Where does the candidate’s focus lie? 

When considering your own product roadmap, understanding what the candidate leans toward can help inform your team, improve planning and task distribution, and in turn increase productivity. 

For example, questions you can ask (organized by role type) are: 

What have they learned from previous projects? 

Find out what the candidate has learned from their previous work experience, including the problems they encountered and how they solved them. For example, you could ask:

What are their preferences for methodologies and tools? 

Is the candidate used to agile or scrum project management styles? What about digital tools they use for research, time tracking, and task management? Finding out these preferences early on is a good idea to gauge the candidate’s flexibility and compatibility. 

Share the methodologies and tools your team has in place and discuss if they’re comfortable using them. This is part of your team’s internal processes so there needs to be a consensus.

Are they a fit for your team and company culture? 

Address important aspects of how your team operates to see if they fit in or can adapt to your company culture. Learn what is important to them in an organizational culture. For example, ask: 

What size of teams have they worked with?

Learn what team size the candidate has experience with, where they feel most comfortable and if they have experience working on teams similar to yours. It’s not always a bad thing to work with someone who hasn’t worked on a similar size team before. But it can be helpful to know what they’re used to for onboarding purposes (like assigning a mentor or having them set up themselves depending on their experience working with different organizations and teams).  

Questions you can ask include:

How can you help them be successful in this role?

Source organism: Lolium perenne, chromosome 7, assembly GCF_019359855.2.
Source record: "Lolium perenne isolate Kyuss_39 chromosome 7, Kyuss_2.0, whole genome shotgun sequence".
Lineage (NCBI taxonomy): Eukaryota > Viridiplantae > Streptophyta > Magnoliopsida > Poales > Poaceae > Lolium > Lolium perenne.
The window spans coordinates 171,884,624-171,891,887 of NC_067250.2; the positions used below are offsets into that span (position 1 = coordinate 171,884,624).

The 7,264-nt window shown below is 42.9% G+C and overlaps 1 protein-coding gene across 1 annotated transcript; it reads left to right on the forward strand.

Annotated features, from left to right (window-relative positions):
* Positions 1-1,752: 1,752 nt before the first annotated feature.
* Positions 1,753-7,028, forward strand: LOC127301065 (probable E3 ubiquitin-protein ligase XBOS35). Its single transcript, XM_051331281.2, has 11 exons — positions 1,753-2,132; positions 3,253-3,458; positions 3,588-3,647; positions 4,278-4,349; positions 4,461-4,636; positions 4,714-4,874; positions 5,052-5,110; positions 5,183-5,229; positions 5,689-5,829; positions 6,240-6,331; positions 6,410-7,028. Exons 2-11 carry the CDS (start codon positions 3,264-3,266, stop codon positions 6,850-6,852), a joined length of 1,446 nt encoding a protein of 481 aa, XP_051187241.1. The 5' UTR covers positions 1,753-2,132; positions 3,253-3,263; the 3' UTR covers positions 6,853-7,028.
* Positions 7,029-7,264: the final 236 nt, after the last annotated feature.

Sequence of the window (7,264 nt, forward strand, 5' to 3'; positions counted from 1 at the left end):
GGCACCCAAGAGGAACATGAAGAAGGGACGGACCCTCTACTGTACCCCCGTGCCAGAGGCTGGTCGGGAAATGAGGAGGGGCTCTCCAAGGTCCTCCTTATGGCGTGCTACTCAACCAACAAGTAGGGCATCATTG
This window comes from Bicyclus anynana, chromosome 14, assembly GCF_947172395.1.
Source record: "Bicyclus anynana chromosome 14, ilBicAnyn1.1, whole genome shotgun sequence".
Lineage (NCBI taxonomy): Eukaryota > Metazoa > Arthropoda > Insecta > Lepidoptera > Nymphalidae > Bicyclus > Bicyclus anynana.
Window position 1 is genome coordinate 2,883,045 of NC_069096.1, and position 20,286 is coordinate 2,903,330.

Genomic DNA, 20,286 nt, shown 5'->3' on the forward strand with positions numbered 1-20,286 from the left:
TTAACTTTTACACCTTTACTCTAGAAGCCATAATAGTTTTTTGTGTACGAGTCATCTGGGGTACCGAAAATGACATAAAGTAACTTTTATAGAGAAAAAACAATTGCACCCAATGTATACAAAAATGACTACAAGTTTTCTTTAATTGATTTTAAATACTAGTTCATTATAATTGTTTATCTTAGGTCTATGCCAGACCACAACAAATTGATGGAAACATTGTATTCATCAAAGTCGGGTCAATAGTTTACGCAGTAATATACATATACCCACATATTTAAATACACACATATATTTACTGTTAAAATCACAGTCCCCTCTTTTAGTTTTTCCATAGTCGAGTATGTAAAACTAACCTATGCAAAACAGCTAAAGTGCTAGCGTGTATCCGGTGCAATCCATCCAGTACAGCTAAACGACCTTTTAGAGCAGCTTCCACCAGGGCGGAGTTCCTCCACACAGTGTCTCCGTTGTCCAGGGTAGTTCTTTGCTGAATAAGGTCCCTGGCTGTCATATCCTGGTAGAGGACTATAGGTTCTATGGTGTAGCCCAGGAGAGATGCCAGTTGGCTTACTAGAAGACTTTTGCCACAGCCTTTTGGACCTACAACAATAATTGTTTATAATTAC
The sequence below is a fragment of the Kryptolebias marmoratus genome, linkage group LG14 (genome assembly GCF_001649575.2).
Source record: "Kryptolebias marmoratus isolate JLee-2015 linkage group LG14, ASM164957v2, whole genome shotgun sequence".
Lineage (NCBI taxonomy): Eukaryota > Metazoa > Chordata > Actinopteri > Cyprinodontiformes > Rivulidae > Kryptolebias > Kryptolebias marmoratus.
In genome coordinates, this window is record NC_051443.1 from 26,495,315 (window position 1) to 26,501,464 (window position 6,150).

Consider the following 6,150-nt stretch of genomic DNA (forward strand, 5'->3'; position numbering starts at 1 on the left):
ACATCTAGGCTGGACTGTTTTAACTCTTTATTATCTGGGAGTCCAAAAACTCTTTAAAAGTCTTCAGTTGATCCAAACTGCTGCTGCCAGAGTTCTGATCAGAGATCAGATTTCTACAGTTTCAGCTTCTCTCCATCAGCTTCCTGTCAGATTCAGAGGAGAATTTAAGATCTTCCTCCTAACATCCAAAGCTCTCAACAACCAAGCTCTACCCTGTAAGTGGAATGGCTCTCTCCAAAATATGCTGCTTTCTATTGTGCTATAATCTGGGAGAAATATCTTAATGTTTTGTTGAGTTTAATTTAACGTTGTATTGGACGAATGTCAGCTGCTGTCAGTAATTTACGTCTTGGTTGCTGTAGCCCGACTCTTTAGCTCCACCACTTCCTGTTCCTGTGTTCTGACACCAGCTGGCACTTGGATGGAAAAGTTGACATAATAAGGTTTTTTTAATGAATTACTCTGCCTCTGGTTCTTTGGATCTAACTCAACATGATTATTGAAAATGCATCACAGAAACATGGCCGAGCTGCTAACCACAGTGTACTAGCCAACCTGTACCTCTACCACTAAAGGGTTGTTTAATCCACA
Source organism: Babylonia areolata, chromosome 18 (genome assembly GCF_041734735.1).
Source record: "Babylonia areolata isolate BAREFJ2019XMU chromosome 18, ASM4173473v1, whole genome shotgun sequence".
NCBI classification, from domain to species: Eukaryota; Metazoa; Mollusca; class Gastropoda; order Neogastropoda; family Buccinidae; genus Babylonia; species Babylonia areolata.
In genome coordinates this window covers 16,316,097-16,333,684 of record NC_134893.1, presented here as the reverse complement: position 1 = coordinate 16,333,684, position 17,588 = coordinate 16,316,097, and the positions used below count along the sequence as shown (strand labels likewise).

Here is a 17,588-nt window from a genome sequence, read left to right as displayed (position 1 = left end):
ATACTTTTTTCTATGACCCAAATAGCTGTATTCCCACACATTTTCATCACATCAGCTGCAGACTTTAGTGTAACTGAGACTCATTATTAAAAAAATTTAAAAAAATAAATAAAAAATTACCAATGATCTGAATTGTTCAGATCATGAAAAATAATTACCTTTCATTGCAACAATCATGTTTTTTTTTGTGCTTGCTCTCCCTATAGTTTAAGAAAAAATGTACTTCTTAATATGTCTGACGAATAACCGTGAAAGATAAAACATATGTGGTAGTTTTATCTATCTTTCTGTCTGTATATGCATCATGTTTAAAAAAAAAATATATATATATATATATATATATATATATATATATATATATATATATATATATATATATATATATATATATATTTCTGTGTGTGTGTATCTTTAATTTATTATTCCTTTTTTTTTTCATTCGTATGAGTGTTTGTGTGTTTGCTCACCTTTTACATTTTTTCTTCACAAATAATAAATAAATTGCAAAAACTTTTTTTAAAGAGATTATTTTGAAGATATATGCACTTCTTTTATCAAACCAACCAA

Every employee will have different preferences for how they work, the level of support and mentorship they receive, and what helps them be successful. Find out what they need in order to feel comfortable and efficient in their work. Consider their needs and whether you have the capabilities to fulfill them. For instance, you can ask candidates questions like:

What is their experience with remote work? 

Most likely, any developer you interview today will have at least some experience with remote work, but this isn’t always the case. Find out what they consider important aspects of successful remote development teams. Their answers will help you understand the depth of their experience with remote work and what practices or methods they follow and value to make it work.  

For example, ask questions like: 

Providing Feedback

After your interviews with candidates, we kindly ask that you provide feedback to both us and the candidate, regardless of whether they were selected.

Providing feedback to Scalable Path

Your feedback helps our team understand why a candidate was or was not the right fit for your role. If you have comments on how the interview went, the quality of the candidate, or which technical and soft skills were pre-vetted, we’d love to hear about it. This helps us recalibrate expectations and evolve our candidate search requirements. 

Providing feedback to candidates

If you have the bandwidth, we really appreciate it when you’re able to provide candidates with your feedback, especially if you didn’t hire them. It helps build trust with future employers and helps them understand where to focus their efforts for improvement. 


After the interview concludes, collect your team’s thoughts to review and analyze your candidates. Consider developers who stood out technically, as well as those you perceive as being a strong communication and cultural fit. If your team wants to hire someone, let us know as soon as you can to provide an offer without losing momentum. For candidates you want to pass on, try to let us know right away and provide honest feedback wherever possible.

Originally published on Oct 5, 2022Last updated on Dec 8, 2022